In Quarantine

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Few of us have experienced something this sweeping in our lifetimes: a global pandemic bringing nearly everything around the world screeching to a halt. Many of you shared how you were being affected via an online survey sent out in the April issue of the (e)ucalyptus email newsletter. Read those responses below, and update us on how you’re doing by emailing us at

Our house went on the market on March 13, right when COVID-19 came to a crescendo. Fortunately, we were under contract by March 17, which is fantastic! We’re purchasing our next home all at the same time. While it is a welcome distraction, and I am immensely grateful to be able to be in the homeowner game in the first place, it is a very stressful time. –Dana Maralason Edwards ’12, MBA ’14; Nederland, Colorado

I am a writer and have worked from home for the last 15 years, so I have had the flexibility to be a mom to three children… who are presently now at home 24/7. Thankfully (!), they are fairly independent and motivated to do schoolwork remotely. Although it seems like “life as usual,” with their dad leaving early in the morning, we know it’s not. As an essential employee, he is required to work. It’s hard to not worry about him and our general health every day. –Joycelyn Fung Yee ’90, San Ramon, California

I’ve been in full time isolation for weeks now since I’m a very high risk chronically ill and disabled person. My whole family is also in the high risk category so we are stuck relying on others for food right now and to keep us safe. I’ve also been told to cut some of my meds in half and taper others since important meds for autoimmune disorders and even my needles for my insulin are no longer available as they are being used to treat patients with COVID-19. –Jessica Reff ’12, Los Angeles

I postponed my wedding in May, which was heartbreaking. –Kelsey Mercado ’12, Santa Rosa, California

I am a public health physician with the US Food and Drug Administration (FDA). We are deeply involved in the COVID-19 pandemic. Some FDA employees inspect all sites that are involved in developing products regulated by the FDA—including vaccines, prescription and non-prescription drugs, and medical devices (from simple devices such as intravenous lines and inhalers to artificial lung machines). The FDA works closely with sister agencies, such as the Centers for Disease Control and the National Institutes of Health. Not only are we supporting efforts to contain and eliminate the coronavirus, but some employees among us have been infected with COVID-19. I am unaware of their health status and carrying them in my heart. –Susan Kay Cummins ’77, Bethesda, Maryland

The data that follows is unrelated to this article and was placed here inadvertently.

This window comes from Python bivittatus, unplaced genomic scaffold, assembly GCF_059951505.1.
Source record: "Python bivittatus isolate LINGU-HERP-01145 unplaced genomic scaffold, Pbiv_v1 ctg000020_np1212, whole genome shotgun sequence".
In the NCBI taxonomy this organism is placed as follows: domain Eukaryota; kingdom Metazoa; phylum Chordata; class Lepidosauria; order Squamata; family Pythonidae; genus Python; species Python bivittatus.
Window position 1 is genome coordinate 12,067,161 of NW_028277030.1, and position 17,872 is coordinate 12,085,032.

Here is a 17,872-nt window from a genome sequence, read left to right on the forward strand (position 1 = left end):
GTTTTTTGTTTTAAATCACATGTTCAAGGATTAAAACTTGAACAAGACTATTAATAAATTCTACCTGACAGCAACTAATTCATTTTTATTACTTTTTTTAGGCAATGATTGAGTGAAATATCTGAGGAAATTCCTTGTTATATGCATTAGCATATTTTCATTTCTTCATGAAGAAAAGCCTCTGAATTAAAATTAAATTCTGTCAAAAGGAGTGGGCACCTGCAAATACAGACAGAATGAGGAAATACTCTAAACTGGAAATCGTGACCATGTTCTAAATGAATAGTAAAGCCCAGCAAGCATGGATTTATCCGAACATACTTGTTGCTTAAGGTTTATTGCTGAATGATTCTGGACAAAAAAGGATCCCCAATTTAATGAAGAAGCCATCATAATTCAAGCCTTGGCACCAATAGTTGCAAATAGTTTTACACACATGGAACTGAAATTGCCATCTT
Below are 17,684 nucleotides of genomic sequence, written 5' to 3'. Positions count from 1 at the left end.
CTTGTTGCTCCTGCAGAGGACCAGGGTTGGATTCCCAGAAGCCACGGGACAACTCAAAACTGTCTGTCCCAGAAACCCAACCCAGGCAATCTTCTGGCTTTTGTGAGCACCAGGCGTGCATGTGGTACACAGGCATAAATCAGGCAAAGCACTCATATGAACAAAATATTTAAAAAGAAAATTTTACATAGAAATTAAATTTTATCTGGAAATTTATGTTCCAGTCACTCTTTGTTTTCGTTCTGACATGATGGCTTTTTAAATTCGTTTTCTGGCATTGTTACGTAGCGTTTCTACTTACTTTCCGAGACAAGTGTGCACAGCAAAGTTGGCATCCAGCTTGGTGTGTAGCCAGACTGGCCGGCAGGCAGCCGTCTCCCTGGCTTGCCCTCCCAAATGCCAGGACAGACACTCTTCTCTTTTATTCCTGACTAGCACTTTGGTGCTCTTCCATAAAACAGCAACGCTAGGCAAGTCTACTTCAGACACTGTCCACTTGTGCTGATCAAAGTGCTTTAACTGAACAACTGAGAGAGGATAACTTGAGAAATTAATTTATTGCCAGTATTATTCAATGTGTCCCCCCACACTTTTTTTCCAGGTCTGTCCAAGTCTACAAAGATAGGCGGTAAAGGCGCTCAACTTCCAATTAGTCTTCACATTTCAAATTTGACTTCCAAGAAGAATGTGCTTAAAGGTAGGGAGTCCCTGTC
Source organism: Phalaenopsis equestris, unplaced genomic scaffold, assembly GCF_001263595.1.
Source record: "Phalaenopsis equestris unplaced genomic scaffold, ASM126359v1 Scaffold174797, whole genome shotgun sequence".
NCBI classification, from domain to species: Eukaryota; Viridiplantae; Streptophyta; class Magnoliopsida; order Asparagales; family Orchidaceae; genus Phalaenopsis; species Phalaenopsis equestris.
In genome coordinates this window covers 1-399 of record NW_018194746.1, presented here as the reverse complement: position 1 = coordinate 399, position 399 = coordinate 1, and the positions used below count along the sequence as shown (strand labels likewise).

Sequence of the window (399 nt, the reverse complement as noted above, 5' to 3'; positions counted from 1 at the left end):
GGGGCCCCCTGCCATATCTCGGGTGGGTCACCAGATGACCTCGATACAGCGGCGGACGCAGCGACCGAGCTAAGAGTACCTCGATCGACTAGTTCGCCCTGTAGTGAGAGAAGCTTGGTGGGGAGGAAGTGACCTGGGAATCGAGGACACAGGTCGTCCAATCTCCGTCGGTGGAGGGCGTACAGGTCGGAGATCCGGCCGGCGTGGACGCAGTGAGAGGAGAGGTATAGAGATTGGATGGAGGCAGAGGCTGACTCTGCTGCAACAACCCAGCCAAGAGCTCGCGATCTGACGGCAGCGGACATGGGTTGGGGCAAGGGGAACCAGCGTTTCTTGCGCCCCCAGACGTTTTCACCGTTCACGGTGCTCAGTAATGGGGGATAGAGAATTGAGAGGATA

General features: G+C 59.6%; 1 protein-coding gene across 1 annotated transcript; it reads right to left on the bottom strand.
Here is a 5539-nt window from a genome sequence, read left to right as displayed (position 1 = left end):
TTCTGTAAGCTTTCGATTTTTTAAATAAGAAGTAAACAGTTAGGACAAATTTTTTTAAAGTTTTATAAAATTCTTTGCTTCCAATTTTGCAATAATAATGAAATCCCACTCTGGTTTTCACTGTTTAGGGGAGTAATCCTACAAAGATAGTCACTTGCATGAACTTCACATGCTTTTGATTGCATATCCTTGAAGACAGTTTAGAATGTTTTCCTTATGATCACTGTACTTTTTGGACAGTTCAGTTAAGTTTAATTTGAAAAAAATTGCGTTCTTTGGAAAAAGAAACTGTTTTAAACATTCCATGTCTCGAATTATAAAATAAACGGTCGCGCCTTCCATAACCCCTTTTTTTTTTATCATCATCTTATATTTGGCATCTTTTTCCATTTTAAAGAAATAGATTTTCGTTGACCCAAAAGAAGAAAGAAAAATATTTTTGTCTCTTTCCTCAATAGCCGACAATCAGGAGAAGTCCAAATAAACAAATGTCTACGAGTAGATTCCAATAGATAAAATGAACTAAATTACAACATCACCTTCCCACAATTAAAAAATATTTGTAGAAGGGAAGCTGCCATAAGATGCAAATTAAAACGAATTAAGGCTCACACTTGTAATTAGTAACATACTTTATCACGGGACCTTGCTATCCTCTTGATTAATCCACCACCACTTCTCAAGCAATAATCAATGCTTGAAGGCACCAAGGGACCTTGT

As a teacher, I am one of many quickly trying to adapt to distance learning. I have more experience with online platforms such as Google Classroom, so I’ve also become one of three “tech leads” at my school to help train and support my colleagues in using online platforms to teach. Of course, we are all concerned about our students and how to support their education while also considering their mental health and well-being, and worrying about their home situation or ability to access computers and internet. The world is turning upside down and teachers are feeling the effects just as much as we struggle to care for ourselves and our families, but there’s also this pressure to achieve unattainable standards. –Melanie Vega ’15, MA ’16; San Jose

Life has slowed down. I am currently working from home with my spouse, and our dogs couldn’t be happier. –Priscilla Falter ’14, Panorama City, California

At the end of January, it was interesting to leave my home in Saigon where the virus was already taken very seriously. Everyone on the plane then was wearing masks. Entering California, it was a different story for nearly two months until awareness sunk in here. –Sue McKinney ’75, Oakland

I’ve found that the smallest kind gestures go a long way these days. Waving at a neighbor, buying an impacted friend groceries or supplies, supporting local businesses that I can’t bear to imagine going under, calling a family member I haven’t talked to in an embarrassingly long time, or just wishing a good day to someone randomly passing by seems to make a difference. –Shivangi Bhatnagar ’14, Long Beach, California